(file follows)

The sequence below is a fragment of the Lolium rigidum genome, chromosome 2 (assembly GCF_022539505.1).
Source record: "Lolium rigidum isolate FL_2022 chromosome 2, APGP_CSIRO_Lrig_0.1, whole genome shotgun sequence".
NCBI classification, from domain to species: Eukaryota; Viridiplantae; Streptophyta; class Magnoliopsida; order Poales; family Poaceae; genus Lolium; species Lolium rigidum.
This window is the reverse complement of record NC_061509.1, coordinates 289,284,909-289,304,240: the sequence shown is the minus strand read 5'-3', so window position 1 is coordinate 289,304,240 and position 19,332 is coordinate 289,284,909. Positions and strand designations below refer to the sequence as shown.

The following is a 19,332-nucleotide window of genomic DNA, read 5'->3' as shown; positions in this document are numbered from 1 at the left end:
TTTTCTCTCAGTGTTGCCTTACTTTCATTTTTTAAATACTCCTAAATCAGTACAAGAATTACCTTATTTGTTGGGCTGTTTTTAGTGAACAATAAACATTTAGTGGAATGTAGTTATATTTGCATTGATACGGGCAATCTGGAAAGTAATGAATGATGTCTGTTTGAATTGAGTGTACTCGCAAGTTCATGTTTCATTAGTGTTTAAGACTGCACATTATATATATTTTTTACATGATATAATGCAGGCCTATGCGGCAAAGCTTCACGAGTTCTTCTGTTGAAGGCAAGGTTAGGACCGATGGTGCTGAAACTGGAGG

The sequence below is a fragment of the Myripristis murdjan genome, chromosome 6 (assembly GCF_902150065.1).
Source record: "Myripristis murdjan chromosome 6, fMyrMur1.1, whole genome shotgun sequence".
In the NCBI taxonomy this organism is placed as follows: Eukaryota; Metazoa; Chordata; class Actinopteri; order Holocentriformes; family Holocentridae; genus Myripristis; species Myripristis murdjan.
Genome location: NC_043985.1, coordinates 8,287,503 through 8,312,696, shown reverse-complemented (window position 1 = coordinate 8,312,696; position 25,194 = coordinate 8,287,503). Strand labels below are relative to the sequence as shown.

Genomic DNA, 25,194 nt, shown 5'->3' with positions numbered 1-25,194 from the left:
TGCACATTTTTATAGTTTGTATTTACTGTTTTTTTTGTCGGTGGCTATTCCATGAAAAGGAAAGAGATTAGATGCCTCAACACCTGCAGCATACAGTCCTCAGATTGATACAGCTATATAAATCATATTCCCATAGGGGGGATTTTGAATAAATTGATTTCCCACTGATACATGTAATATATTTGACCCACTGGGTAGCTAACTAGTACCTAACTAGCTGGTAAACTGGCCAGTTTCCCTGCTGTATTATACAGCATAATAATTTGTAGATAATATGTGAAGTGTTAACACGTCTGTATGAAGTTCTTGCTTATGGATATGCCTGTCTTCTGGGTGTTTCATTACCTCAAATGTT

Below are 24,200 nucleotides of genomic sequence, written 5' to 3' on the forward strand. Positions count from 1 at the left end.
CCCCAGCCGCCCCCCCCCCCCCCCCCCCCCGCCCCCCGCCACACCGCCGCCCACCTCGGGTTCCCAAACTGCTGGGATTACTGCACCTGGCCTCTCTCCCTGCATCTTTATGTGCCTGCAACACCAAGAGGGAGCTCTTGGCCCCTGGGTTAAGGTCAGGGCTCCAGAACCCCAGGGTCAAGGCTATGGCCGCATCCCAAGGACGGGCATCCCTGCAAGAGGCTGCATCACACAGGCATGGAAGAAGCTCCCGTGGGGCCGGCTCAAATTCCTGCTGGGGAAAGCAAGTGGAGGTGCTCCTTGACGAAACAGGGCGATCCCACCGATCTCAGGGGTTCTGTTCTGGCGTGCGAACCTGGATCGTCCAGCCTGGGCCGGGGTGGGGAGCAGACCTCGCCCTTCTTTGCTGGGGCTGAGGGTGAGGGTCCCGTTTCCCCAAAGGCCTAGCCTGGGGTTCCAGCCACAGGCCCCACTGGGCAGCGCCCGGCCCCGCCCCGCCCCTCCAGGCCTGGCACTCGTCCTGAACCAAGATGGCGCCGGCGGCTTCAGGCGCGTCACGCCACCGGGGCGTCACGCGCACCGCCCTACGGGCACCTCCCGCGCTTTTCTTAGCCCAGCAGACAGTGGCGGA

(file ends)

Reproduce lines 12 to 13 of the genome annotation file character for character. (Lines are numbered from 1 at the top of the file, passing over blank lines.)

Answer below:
TGCACATTTTTATAGTTTGTATTTACTGTTTTTTTTGTCGGTGGCTATTCCATGAAAAGGAAAGAGATTAGATGCCTCAACACCTGCAGCATACAGTCCTCAGATTGATACAGCTATATAAATCATATTCCCATAGGGGGGATTTTGAATAAATTGATTTCCCACTGATACATGTAATATATTTGACCCACTGGGTAGCTAACTAGTACCTAACTAGCTGGTAAACTGGCCAGTTTCCCTGCTGTATTATACAGCATAATAATTTGTAGATAATATGTGAAGTGTTAACACGTCTGTATGAAGTTCTTGCTTATGGATATGCCTGTCTTCTGGGTGTTTCATTACCTCAAATGTT

Below are 24,200 nucleotides of genomic sequence, written 5' to 3' on the forward strand. Positions count from 1 at the left end.